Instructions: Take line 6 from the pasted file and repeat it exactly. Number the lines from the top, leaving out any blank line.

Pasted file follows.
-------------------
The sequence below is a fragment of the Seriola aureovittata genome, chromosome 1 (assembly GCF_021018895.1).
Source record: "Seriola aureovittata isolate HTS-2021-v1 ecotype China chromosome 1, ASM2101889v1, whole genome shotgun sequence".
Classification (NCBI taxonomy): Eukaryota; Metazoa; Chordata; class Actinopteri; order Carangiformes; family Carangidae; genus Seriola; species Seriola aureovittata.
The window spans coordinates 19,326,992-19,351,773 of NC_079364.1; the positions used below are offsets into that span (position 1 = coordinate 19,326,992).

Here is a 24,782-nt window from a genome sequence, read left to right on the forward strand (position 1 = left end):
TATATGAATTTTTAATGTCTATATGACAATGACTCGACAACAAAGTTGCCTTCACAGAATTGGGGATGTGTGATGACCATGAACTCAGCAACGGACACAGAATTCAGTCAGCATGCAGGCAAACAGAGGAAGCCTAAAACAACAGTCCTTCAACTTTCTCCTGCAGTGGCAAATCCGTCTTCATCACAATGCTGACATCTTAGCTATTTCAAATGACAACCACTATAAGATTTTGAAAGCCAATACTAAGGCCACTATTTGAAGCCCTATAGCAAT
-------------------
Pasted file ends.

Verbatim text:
TATATGAATTTTTAATGTCTATATGACAATGACTCGACAACAAAGTTGCCTTCACAGAATTGGGGATGTGTGATGACCATGAACTCAGCAACGGACACAGAATTCAGTCAGCATGCAGGCAAACAGAGGAAGCCTAAAACAACAGTCCTTCAACTTTCTCCTGCAGTGGCAAATCCGTCTTCATCACAATGCTGACATCTTAGCTATTTCAAATGACAACCACTATAAGATTTTGAAAGCCAATACTAAGGCCACTATTTGAAGCCCTATAGCAAT